That all seems to fit with the quote from the organist in the local newspaper (2005):

 

CAMBIOS DESAFORTUNADOS / Jordi Vergés, organista de la catedral de Tarragona, concertista y profesor del conservatorio, explica que el instrumento ha sufrido cambios desafortunados. «En 1929, fue sustituido por un órgano centenario de la fábrica Edian que un financiero norteamericano conservaba en la casa de Mar i Cel de Sitges». En 1973, la Organería Española sustituyó los tubos instalados por la firma Edian, pero no se hicieron a medida. Esta cuestión técnica «impide invitar a grandes concertistas porque el sonido del órganos es el reflejo de tanto disparate junto», lamenta Vergés. Sólo durante la guerra civil se perdieron más de 1.000 órganos debido a la quema de iglesias. Tampoco se conserva música catalana sacra del XVI para órgano.

 

I have not yet found any information about the firm Edian. The text suggests that the organ was already a hundred years old when the north American (un financiero is masculine, but perhaps the husband of the 'rich american lady') donated it to the Cathedral. They had kept the organ at their house in Sitges, I assume this was a large house. The 1973 work left the organ in such a poor condition that it was not possible to invite recitalist to play on it.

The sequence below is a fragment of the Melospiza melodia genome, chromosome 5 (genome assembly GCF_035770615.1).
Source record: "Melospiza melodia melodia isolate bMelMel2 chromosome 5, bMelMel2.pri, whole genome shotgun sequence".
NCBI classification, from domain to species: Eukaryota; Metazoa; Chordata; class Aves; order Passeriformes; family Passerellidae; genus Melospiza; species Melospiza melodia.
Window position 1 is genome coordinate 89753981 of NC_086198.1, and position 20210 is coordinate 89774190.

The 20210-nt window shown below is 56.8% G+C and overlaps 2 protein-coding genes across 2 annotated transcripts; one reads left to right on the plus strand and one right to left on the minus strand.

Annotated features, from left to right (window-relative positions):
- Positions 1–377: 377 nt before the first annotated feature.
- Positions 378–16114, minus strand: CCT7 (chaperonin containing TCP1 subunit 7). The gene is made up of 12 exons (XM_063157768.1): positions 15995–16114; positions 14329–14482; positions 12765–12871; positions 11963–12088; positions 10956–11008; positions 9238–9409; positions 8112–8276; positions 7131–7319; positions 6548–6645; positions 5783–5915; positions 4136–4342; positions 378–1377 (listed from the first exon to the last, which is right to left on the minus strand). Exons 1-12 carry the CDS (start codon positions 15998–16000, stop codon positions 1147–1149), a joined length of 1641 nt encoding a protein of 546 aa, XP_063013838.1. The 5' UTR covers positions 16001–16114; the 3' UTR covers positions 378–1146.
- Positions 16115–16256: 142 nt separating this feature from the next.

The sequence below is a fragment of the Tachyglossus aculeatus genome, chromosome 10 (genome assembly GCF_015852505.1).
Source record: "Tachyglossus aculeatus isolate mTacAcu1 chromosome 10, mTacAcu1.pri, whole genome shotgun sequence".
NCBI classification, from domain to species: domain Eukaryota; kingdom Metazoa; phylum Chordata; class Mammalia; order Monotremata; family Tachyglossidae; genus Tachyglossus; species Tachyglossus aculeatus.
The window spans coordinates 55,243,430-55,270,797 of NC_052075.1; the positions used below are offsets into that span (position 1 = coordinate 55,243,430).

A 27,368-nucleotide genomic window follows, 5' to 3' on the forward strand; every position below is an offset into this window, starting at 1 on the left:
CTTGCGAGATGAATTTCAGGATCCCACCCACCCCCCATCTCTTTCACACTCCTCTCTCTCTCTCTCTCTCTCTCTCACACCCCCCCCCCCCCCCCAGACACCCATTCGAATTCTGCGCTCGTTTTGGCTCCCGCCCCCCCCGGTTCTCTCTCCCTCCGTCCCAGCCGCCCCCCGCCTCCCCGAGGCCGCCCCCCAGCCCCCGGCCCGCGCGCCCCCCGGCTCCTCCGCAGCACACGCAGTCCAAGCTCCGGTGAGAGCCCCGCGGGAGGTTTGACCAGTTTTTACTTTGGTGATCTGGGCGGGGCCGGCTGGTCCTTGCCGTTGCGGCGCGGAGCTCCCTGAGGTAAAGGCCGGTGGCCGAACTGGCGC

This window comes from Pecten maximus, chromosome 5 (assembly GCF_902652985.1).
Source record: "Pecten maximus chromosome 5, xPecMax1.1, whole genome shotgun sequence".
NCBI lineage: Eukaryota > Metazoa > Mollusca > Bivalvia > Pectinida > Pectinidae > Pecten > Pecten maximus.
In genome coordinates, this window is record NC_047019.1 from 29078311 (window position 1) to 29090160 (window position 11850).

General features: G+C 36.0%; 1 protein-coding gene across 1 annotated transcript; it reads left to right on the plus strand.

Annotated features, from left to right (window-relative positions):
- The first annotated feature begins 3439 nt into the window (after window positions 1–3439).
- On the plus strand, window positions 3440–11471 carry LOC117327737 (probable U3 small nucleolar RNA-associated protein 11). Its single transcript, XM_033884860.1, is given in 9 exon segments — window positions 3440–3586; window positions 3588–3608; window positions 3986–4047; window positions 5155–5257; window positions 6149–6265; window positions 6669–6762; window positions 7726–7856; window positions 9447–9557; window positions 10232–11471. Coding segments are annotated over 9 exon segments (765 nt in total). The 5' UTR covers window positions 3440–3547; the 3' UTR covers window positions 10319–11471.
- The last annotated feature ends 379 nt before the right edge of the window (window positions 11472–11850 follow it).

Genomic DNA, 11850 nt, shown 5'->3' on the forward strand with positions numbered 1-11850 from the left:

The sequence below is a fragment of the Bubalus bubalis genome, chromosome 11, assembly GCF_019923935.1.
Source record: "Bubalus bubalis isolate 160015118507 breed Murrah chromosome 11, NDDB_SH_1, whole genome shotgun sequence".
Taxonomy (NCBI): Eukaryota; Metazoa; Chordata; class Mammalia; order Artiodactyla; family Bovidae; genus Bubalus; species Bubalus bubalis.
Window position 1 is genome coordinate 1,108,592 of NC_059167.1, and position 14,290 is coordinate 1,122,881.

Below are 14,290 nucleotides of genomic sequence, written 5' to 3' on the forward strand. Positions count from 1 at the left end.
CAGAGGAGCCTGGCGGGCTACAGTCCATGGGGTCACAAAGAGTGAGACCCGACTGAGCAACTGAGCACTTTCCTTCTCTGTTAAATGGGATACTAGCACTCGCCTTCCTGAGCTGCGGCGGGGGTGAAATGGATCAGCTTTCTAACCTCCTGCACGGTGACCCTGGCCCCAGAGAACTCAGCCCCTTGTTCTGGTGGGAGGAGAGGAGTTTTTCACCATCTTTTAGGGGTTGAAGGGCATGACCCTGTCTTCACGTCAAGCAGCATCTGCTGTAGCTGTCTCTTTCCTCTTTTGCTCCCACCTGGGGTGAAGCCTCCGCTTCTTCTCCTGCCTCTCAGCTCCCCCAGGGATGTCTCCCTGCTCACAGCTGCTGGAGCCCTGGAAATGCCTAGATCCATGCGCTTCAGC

Putting a Dutch baroque organ behind a Spanish case may be just as odd as having a romantic or symphonic style organ behind one. The Spanish organ builders will be as annoyed with Vergés as the Swiss were with the Lausanne Cathedral Organist when he chose Fisk. However, having a variety of instruments in any one region is healthy for organ music, but you might have thought that such an historic organ case might have merited a Spanish Organ. The Dutch may well be recreating something with a Spanish flavour, but even if they do send the specification, we shall just have to wait to hear the result.